“Problematic” artists are found throughout history – those who spark controversy with works of art that challenge conventional wisdom. The mannerist painter El Greco is a case in point. Despite being religious art, many of his paintings unnerved the church and Christians.
Born in Greece, the 16th-century artist enjoyed his heyday after settling in Toledo, Spain at the age of 36. He produced almost 400 religious paintings and portraits. Characterized by strong colors, distorted bodies and an unusual interpretation of the subjects, his works often came as a shock to many people. This particular painting, which was commissioned and rejected by Philip II of Spain, depicts the martyrdom of Saint Maurice. He was a soldier of the Roman army who was executed for refusing to follow a pagan religious practice. Standing in the middle of the soldiers on the right corner is Saint Maurice, who is talking to fellow soldiers in a tunic and a green cape. The execution, which is the most dramatic scene where he gets killed naked, is portrayed on the left corner. But the man praying on his knees behind the dead body and the soldier looking at him are all Saint Maurice. The painting illustrates four different points in time, and the same person appears four times in one scene, which made it confusing and pagan. In the era of the Counter-Reformation, painters were encouraged to draw paintings that could instill strong faith in God and artworks were strictly censored and controlled. Instead of evoking admiration and empathy for the saint, it discouraged people from praying, hence rebellious. The rejection by the king was expected.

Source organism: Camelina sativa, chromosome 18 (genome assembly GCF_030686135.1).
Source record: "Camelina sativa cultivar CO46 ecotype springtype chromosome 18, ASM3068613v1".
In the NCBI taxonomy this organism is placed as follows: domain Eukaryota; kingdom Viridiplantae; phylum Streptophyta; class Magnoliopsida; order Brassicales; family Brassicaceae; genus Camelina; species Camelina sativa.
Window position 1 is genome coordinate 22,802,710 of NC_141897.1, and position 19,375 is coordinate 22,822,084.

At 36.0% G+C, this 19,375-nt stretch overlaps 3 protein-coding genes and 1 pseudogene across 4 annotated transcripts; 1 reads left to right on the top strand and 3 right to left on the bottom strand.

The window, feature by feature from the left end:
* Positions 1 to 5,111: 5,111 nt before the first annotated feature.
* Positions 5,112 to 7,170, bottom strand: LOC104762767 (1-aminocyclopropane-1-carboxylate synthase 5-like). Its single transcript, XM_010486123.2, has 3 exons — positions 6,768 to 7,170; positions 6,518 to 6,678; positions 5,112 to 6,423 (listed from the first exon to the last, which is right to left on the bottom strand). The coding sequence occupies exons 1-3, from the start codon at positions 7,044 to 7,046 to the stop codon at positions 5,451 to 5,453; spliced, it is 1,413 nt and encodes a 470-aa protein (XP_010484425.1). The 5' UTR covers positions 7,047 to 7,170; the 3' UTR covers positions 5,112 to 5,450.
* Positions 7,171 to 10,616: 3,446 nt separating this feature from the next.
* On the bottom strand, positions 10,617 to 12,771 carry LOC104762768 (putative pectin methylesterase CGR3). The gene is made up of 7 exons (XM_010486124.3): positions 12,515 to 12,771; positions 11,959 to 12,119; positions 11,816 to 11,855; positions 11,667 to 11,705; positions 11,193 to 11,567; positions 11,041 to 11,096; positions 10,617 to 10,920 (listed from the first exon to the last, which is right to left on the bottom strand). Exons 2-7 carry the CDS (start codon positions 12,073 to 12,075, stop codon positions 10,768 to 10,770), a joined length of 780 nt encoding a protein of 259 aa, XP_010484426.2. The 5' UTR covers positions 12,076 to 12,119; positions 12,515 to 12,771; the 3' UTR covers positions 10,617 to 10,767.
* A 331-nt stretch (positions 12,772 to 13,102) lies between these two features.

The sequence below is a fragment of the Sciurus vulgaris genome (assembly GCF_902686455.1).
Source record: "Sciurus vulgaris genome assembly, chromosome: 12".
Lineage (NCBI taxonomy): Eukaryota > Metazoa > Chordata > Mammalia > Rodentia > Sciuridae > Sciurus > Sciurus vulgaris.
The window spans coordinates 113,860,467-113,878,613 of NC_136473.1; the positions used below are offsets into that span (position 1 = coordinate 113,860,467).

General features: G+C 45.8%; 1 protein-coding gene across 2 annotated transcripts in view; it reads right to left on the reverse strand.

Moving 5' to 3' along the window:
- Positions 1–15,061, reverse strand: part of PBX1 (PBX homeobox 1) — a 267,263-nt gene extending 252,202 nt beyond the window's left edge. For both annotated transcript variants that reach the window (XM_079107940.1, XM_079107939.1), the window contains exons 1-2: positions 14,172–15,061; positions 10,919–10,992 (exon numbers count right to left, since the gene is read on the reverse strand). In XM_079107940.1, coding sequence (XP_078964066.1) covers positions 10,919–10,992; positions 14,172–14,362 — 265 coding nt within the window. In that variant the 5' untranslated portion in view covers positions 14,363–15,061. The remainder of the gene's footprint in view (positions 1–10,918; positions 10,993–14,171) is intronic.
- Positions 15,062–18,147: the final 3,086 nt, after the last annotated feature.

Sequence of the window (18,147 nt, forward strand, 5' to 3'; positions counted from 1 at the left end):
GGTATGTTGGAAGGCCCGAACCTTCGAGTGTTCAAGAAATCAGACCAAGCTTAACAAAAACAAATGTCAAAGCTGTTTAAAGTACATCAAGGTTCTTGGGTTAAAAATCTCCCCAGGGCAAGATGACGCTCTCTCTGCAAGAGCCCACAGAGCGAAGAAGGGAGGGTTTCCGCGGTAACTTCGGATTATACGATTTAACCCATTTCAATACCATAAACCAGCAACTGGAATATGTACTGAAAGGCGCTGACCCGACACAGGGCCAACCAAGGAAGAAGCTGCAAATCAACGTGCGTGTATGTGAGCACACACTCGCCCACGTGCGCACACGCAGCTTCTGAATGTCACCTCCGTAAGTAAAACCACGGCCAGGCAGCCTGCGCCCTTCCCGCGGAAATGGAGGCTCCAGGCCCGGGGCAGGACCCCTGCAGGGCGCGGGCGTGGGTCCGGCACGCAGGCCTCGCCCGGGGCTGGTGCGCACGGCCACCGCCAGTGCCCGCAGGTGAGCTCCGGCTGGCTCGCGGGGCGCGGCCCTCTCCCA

Ironically, El Greco, who was considered to be a crazy artist, hugely influenced the 20th century art. “Opening of the Fifth Seal” that was drawn in the last years of his life was an inspiration for Pablo Picasso’s “Les Demoiselles d'Avignon.” The famous artwork of the 20th century was actually inspired by a 16th century religious painting.